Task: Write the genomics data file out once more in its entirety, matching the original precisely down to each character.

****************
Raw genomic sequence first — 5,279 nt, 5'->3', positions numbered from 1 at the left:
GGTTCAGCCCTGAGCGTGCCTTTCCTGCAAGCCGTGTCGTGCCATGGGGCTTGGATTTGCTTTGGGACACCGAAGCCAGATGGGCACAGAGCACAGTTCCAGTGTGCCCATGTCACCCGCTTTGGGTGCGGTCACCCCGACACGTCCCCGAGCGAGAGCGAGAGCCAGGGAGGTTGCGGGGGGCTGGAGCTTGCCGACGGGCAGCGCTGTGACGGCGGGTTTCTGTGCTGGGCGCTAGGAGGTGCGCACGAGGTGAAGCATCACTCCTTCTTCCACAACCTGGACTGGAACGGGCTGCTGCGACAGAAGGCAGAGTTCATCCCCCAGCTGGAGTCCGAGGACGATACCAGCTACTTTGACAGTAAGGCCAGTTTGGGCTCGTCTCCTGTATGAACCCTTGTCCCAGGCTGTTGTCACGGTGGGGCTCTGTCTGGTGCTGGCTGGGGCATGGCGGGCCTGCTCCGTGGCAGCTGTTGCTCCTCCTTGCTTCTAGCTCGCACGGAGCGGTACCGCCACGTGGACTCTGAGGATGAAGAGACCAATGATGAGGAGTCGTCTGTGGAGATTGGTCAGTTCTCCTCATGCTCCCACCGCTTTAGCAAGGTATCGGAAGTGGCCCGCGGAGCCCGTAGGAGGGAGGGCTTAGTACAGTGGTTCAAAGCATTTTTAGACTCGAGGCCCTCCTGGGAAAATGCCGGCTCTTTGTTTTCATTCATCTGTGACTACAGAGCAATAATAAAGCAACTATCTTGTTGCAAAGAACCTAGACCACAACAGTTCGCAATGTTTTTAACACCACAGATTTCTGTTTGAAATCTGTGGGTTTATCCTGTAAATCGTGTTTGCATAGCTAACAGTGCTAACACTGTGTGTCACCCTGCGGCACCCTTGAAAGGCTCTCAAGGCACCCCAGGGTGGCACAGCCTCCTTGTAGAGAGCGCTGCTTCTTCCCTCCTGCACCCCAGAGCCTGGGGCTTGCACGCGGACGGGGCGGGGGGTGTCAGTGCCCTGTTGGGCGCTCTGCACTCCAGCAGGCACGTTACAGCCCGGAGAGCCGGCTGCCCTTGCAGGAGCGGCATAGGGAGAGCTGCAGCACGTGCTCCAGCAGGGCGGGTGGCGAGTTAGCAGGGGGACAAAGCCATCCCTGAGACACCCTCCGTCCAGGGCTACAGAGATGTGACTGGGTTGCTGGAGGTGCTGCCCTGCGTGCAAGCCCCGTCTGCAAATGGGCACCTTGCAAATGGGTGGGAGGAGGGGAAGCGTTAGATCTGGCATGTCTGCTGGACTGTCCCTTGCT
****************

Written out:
Raw genomic sequence first — 5,279 nt, 5'->3', positions numbered from 1 at the left:
GGTTCAGCCCTGAGCGTGCCTTTCCTGCAAGCCGTGTCGTGCCATGGGGCTTGGATTTGCTTTGGGACACCGAAGCCAGATGGGCACAGAGCACAGTTCCAGTGTGCCCATGTCACCCGCTTTGGGTGCGGTCACCCCGACACGTCCCCGAGCGAGAGCGAGAGCCAGGGAGGTTGCGGGGGGCTGGAGCTTGCCGACGGGCAGCGCTGTGACGGCGGGTTTCTGTGCTGGGCGCTAGGAGGTGCGCACGAGGTGAAGCATCACTCCTTCTTCCACAACCTGGACTGGAACGGGCTGCTGCGACAGAAGGCAGAGTTCATCCCCCAGCTGGAGTCCGAGGACGATACCAGCTACTTTGACAGTAAGGCCAGTTTGGGCTCGTCTCCTGTATGAACCCTTGTCCCAGGCTGTTGTCACGGTGGGGCTCTGTCTGGTGCTGGCTGGGGCATGGCGGGCCTGCTCCGTGGCAGCTGTTGCTCCTCCTTGCTTCTAGCTCGCACGGAGCGGTACCGCCACGTGGACTCTGAGGATGAAGAGACCAATGATGAGGAGTCGTCTGTGGAGATTGGTCAGTTCTCCTCATGCTCCCACCGCTTTAGCAAGGTATCGGAAGTGGCCCGCGGAGCCCGTAGGAGGGAGGGCTTAGTACAGTGGTTCAAAGCATTTTTAGACTCGAGGCCCTCCTGGGAAAATGCCGGCTCTTTGTTTTCATTCATCTGTGACTACAGAGCAATAATAAAGCAACTATCTTGTTGCAAAGAACCTAGACCACAACAGTTCGCAATGTTTTTAACACCACAGATTTCTGTTTGAAATCTGTGGGTTTATCCTGTAAATCGTGTTTGCATAGCTAACAGTGCTAACACTGTGTGTCACCCTGCGGCACCCTTGAAAGGCTCTCAAGGCACCCCAGGGTGGCACAGCCTCCTTGTAGAGAGCGCTGCTTCTTCCCTCCTGCACCCCAGAGCCTGGGGCTTGCACGCGGACGGGGCGGGGGGTGTCAGTGCCCTGTTGGGCGCTCTGCACTCCAGCAGGCACGTTACAGCCCGGAGAGCCGGCTGCCCTTGCAGGAGCGGCATAGGGAGAGCTGCAGCACGTGCTCCAGCAGGGCGGGTGGCGAGTTAGCAGGGGGACAAAGCCATCCCTGAGACACCCTCCGTCCAGGGCTACAGAGATGTGACTGGGTTGCTGGAGGTGCTGCCCTGCGTGCAAGCCCCGTCTGCAAATGGGCACCTTGCAAATGGGTGGGAGGAGGGGAAGCGTTAGATCTGGCATGTCTGCTGGACTGTCCCTTGCT